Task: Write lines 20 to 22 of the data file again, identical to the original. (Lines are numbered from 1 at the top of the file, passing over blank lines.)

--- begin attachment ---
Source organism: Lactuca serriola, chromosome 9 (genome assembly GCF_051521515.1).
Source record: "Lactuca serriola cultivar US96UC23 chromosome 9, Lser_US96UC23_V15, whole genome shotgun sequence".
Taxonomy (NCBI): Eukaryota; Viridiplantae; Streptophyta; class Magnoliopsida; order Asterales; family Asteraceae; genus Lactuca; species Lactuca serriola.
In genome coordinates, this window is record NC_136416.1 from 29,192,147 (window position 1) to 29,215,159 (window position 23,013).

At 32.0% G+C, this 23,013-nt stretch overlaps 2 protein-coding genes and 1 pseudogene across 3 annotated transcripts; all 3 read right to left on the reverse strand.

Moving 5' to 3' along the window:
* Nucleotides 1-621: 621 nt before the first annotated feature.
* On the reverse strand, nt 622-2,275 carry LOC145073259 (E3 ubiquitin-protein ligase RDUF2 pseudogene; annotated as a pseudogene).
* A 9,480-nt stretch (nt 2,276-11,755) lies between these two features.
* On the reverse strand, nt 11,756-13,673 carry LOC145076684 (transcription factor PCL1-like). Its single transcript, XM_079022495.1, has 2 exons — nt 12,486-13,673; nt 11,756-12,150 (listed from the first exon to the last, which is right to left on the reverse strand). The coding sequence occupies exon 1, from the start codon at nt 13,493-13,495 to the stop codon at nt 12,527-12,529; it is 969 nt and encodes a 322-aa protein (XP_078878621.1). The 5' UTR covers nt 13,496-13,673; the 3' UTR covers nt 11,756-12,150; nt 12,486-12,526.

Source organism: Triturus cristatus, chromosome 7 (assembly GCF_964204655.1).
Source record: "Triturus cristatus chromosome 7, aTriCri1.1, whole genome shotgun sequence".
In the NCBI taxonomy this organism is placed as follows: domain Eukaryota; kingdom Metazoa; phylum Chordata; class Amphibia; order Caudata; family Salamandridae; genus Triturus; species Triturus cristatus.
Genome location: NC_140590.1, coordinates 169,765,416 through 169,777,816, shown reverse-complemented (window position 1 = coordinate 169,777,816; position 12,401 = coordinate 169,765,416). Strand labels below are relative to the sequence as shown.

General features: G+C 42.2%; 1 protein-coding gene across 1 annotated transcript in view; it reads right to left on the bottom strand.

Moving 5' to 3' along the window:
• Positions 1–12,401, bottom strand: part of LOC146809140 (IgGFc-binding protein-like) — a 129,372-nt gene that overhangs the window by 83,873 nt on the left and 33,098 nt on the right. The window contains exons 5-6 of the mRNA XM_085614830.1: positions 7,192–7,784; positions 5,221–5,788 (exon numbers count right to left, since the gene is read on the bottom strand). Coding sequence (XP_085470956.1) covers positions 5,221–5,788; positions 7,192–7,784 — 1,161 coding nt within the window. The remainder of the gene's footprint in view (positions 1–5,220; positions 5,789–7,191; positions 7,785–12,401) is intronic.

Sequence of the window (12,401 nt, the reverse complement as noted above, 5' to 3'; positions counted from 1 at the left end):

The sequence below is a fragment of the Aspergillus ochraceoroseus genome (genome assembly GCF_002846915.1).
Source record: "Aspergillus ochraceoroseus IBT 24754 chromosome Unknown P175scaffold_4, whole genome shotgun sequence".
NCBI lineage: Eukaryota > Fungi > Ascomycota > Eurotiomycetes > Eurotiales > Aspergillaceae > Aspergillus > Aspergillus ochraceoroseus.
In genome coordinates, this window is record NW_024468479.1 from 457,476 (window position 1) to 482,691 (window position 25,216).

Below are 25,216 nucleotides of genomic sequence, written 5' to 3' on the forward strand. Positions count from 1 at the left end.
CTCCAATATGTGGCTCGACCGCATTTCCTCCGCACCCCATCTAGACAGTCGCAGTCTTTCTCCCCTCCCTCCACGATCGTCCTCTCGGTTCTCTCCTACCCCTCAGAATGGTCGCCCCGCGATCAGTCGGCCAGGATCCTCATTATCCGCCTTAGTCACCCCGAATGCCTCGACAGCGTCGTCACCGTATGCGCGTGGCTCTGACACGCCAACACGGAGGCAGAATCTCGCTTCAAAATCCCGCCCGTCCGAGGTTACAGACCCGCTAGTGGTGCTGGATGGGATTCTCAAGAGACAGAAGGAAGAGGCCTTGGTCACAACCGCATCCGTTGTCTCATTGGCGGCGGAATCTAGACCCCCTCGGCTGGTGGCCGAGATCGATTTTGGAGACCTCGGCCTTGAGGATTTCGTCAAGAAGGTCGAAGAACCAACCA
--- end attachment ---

Source record: "Aspergillus ochraceoroseus IBT 24754 chromosome Unknown P175scaffold_4, whole genome shotgun sequence".
NCBI lineage: Eukaryota > Fungi > Ascomycota > Eurotiomycetes > Eurotiales > Aspergillaceae > Aspergillus > Aspergillus ochraceoroseus.
In genome coordinates, this window is record NW_024468479.1 from 457,476 (window position 1) to 482,691 (window position 25,216).